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Christian Science Resistance: Still Standing Porter at the Door of Thought

Losing my religion.

I pray a lot — about everything. My daily goal is to make my life a living prayer, doing the best I can to love my neighbor as myself, thus bringing God’s healing presence wherever I am. Mary Baker Eddy, 19th-century trailblazer in exploring the mind-body-spirit connection (and the founder of the Christian Science movement) advises us in her groundbreaking book Science and Health to “[s]tand porter at the door of thought. Admitting only such conclusions as you wish realized in bodily results, you will control yourself harmoniously. When the condition is present which you say induces disease, whether it be air, exercise, heredity, contagion, or accident, then perform your office as porter and shut out these unhealthy thoughts and fears. Exclude from mortal mind the offending errors; then the body cannot suffer from them. The issues of pain or pleasure must come through mind, and like a watchman forsaking his post, we admit the intruding belief, forgetting that through divine help we can forbid this entrance” (p. 392–393). I’ve been doing what Eddy calls “molding and chiseling thought” (see p. 248) since 1991, when I was healed of carpal tunnel syndrome just from reading her book. And in that time I’ve witnessed countless healings, even in cases thought to be chronic or hopeless.

But ever since a certain person started running for — and became — president, even though I pushed with all my might, I mostly failed at keeping that door of thought closed. During the campaign — this was way before I learned how to pace myself — I would wake up in the middle of the night with that despicable man’s voice in my head, condemning everything that makes sense. Like most people, I was traumatized by the election. We expected to be celebrating the first American woman president. Instead, we’re careening toward dystopia. The president of the United States spends sleepless nights spewing arbitrary hatred and vitriol on Twitter. It isn’t just the bigoted rhetoric, the reckless ignorance, the compulsive lying, and the nefarious international business entanglements; more troubling is his disdain for our democracy. He lashes out daily against freedom of the press, freedom to assemble, freedom of religion.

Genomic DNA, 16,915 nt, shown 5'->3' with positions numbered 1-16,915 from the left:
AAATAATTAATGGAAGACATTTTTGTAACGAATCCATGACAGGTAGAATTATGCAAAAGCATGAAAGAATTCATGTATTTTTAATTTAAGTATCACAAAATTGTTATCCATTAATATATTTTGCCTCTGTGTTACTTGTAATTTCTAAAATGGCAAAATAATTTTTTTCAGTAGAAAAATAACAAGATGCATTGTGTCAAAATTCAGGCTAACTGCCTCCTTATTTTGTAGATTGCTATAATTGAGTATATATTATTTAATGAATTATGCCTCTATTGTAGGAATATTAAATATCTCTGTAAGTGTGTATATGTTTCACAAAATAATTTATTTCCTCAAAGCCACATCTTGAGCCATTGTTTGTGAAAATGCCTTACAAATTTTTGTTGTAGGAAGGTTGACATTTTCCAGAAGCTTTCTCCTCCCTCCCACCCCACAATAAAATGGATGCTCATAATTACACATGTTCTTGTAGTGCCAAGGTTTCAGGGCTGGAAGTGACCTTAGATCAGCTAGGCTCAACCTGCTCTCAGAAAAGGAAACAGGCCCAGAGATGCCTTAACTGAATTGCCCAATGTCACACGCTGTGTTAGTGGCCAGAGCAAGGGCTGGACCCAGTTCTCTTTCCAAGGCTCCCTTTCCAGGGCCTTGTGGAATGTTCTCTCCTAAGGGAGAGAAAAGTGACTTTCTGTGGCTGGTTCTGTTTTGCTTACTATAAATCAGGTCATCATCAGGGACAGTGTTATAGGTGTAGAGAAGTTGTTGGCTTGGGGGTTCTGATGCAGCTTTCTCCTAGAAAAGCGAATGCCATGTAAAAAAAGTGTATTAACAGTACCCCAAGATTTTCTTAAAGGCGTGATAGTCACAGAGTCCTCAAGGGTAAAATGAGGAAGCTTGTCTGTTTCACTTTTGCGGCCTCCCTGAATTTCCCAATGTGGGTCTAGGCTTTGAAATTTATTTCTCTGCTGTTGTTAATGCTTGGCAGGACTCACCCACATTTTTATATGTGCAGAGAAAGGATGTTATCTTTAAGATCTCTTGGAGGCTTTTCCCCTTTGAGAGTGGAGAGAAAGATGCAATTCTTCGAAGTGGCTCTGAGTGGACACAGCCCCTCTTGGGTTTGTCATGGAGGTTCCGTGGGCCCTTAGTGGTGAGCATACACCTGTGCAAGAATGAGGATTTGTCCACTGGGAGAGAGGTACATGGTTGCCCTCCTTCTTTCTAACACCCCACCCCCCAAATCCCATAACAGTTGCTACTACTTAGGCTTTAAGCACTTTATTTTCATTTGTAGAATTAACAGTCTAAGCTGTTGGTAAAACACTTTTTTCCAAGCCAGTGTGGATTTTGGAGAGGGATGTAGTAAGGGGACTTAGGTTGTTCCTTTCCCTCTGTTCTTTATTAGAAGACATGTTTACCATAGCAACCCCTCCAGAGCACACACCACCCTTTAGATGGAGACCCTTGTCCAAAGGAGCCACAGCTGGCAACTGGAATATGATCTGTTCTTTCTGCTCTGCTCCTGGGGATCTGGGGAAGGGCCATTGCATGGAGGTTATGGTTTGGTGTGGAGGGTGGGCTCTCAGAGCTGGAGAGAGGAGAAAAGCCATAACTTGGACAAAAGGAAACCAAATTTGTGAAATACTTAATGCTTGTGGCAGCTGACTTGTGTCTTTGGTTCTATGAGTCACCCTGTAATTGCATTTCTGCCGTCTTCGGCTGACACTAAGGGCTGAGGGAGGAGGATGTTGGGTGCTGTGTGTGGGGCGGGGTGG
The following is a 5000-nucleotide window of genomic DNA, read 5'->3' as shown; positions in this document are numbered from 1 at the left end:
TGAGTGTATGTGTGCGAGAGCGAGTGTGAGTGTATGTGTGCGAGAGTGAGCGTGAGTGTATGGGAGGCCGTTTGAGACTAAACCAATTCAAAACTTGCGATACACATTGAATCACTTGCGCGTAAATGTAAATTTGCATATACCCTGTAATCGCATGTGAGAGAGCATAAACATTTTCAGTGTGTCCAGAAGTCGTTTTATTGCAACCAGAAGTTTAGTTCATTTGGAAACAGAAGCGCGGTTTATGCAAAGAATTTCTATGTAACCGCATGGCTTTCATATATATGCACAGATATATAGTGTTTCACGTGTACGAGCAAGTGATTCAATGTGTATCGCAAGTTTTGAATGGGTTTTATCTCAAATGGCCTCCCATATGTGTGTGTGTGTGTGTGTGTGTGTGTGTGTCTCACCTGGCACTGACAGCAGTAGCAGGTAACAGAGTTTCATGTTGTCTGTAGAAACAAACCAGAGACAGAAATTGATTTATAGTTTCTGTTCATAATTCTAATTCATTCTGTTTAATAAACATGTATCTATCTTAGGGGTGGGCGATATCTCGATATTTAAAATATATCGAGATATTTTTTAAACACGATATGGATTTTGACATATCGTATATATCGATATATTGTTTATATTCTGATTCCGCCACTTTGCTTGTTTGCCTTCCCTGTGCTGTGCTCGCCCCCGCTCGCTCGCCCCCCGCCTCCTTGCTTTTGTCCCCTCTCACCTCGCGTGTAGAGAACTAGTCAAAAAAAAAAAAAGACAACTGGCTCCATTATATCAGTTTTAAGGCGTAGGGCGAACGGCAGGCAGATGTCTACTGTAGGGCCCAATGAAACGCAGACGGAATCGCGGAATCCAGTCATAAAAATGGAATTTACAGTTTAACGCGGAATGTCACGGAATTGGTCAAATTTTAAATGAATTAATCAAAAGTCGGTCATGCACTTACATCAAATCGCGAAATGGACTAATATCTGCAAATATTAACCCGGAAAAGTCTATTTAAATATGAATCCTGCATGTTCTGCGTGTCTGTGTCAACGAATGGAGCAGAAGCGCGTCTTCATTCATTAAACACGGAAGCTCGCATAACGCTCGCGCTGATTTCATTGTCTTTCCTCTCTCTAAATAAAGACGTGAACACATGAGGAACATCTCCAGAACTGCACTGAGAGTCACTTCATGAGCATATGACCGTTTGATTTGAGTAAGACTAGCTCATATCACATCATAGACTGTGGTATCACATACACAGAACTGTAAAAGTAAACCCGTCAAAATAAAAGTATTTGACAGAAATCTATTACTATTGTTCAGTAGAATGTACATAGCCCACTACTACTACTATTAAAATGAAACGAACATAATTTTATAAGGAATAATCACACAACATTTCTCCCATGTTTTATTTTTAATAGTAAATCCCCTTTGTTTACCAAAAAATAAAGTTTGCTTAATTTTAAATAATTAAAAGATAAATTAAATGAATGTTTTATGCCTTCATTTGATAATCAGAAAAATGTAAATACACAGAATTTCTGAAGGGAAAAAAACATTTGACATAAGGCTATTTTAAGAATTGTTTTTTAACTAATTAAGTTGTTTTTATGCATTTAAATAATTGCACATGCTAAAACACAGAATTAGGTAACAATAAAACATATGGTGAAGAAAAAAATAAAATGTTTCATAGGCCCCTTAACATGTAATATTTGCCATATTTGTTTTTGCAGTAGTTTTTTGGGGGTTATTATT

My outrage at the normalization of this juvenile-delinquent-in-chief has been met with stunning silence by my Christian Science teacher and by others I respect — spiritual leaders I used to look up to for guidance. I expressed my indignation to my teacher, begging for direction on how best to pray about this, and received only platitudes about standing strong, armed with Love. Of course, I know this is a very powerful thing to do. But unpredictably, it didn’t feel like enough anymore. Attending church, reading inspirational articles about spiritual healings, and studying the Scriptures began to feel almost empty. The last straw came in February, from an unlikely place — well, in this upside-down world, it’s one of our more reliable sources: John Oliver. Reviewing the president’s disconnect from reality and contempt for the press, Oliver included a clip of Republican Congressman Lamar Smith of Texas, saying “Better to get your news directly from the president. In fact, it might be the only way to get the unvarnished truth.” This is an appalling statement in and of itself. But it hit me hard, because Mr. Smith is ostensibly a Christian Scientist. He’s been interviewed multiple times over the years, usually about effective prayers regarding honesty and bipartisanship in government. It’s been over a decade since we’ve heard from him in the field, however, and now I know why: He’s clearly been drinking the Kool-Aid.* “Getting your news directly from the leader,” as Oliver correctly pointed out, “is basically the philosophy of North Korea. And the notion that our leaders should be able to pass on mistruths with impunity should be alarming to absolutely everybody, regardless of politics.”